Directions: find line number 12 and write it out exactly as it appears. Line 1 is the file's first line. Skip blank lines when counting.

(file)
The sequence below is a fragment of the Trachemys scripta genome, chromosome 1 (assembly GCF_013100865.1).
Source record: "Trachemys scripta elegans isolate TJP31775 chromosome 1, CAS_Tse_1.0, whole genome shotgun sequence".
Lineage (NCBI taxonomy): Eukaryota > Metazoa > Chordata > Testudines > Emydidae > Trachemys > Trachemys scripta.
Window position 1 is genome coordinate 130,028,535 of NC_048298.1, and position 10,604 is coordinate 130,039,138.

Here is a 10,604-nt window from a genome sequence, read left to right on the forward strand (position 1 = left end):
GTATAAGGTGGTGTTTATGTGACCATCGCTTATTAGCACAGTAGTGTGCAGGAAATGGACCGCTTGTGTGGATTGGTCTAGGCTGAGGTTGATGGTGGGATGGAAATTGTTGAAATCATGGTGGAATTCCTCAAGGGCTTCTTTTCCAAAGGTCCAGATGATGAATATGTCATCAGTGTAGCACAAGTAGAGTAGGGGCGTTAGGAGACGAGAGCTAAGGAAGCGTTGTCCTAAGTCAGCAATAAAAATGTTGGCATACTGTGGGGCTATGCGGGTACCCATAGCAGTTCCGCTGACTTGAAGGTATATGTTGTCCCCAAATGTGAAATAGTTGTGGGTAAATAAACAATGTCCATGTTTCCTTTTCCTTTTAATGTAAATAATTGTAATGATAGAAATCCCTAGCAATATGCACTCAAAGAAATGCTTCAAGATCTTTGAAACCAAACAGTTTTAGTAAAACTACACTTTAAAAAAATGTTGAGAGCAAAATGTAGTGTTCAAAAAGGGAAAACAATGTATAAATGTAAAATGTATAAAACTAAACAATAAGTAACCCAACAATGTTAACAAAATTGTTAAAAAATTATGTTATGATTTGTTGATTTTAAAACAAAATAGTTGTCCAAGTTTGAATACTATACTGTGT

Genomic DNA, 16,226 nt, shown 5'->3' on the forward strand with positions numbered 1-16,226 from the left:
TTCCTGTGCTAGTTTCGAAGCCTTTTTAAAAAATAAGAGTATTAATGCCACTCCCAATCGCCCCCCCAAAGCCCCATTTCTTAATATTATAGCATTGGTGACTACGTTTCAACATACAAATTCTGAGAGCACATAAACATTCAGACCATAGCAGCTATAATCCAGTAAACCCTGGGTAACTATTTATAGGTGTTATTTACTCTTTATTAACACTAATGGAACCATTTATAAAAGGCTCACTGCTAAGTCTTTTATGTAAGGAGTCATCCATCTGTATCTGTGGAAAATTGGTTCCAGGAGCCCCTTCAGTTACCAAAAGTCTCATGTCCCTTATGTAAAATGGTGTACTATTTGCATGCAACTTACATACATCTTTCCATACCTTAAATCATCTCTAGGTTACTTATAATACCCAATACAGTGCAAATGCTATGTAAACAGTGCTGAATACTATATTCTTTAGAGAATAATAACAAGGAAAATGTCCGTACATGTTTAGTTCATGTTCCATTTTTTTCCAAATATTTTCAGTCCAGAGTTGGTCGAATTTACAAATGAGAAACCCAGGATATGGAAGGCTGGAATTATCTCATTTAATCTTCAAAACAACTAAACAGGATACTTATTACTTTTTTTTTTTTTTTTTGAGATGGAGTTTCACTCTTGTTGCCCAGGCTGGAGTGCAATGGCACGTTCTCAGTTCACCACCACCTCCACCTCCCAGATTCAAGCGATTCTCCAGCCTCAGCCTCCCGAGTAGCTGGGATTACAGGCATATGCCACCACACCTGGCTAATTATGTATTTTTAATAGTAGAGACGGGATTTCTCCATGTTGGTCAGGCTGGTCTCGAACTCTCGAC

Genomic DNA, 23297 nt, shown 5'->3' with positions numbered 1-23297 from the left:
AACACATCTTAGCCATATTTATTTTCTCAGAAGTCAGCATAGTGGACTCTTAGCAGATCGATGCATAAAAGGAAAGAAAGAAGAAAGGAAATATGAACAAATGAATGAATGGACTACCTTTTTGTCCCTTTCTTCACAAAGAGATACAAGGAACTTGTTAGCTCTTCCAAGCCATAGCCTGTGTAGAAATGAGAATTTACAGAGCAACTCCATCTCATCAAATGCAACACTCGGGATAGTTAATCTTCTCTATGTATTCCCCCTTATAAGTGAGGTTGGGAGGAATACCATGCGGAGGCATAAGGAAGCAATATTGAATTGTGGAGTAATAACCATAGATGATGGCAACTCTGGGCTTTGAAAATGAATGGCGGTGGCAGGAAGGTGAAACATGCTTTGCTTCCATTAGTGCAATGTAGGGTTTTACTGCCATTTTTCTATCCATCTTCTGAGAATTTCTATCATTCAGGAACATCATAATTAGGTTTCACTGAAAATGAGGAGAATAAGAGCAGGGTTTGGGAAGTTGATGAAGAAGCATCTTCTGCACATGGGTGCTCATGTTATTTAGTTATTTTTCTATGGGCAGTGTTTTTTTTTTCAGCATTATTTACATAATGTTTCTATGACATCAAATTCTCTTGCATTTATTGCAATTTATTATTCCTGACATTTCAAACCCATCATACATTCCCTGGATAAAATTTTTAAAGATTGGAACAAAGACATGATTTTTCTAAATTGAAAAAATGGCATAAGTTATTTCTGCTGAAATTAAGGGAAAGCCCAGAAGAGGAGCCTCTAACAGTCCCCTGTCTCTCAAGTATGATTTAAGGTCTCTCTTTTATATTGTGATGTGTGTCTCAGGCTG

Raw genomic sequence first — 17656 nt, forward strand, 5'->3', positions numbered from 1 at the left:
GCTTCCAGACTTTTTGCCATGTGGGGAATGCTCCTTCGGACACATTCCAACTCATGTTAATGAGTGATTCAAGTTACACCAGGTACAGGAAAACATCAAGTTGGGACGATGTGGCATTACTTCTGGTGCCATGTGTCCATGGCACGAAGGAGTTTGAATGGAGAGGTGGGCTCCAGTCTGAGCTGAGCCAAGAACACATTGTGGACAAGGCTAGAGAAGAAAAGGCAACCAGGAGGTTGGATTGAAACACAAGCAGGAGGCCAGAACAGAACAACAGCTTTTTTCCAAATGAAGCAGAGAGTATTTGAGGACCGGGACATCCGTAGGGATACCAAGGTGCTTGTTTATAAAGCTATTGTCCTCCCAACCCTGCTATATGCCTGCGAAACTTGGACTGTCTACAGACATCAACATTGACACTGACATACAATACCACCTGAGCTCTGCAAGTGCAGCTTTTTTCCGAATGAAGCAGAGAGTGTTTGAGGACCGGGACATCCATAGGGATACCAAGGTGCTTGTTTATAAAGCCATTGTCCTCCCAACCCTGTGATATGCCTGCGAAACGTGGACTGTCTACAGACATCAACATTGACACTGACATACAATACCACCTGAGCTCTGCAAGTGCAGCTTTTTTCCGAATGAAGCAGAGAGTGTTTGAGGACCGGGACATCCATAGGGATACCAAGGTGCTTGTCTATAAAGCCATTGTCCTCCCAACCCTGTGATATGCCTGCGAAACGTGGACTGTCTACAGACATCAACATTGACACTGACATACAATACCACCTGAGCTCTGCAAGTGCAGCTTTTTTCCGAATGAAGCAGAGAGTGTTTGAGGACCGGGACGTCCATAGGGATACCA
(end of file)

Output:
GCTTCCAGACTTTTTGCCATGTGGGGAATGCTCCTTCGGACACATTCCAACTCATGTTAATGAGTGATTCAAGTTACACCAGGTACAGGAAAACATCAAGTTGGGACGATGTGGCATTACTTCTGGTGCCATGTGTCCATGGCACGAAGGAGTTTGAATGGAGAGGTGGGCTCCAGTCTGAGCTGAGCCAAGAACACATTGTGGACAAGGCTAGAGAAGAAAAGGCAACCAGGAGGTTGGATTGAAACACAAGCAGGAGGCCAGAACAGAACAACAGCTTTTTTCCAAATGAAGCAGAGAGTATTTGAGGACCGGGACATCCGTAGGGATACCAAGGTGCTTGTTTATAAAGCTATTGTCCTCCCAACCCTGCTATATGCCTGCGAAACTTGGACTGTCTACAGACATCAACATTGACACTGACATACAATACCACCTGAGCTCTGCAAGTGCAGCTTTTTTCCGAATGAAGCAGAGAGTGTTTGAGGACCGGGACATCCATAGGGATACCAAGGTGCTTGTTTATAAAGCCATTGTCCTCCCAACCCTGTGATATGCCTGCGAAACGTGGACTGTCTACAGACATCAACATTGACACTGACATACAATACCACCTGAGCTCTGCAAGTGCAGCTTTTTTCCGAATGAAGCAGAGAGTGTTTGAGGACCGGGACATCCATAGGGATACCAAGGTGCTTGTCTATAAAGCCATTGTCCTCCCAACCCTGTGATATGCCTGCGAAACGTGGACTGTCTACAGACATCAACATTGACACTGACATACAATACCACCTGAGCTCTGCAAGTGCAGCTTTTTTCCGAATGAAGCAGAGAGTGTTTGAGGACCGGGACGTCCATAGGGATACCA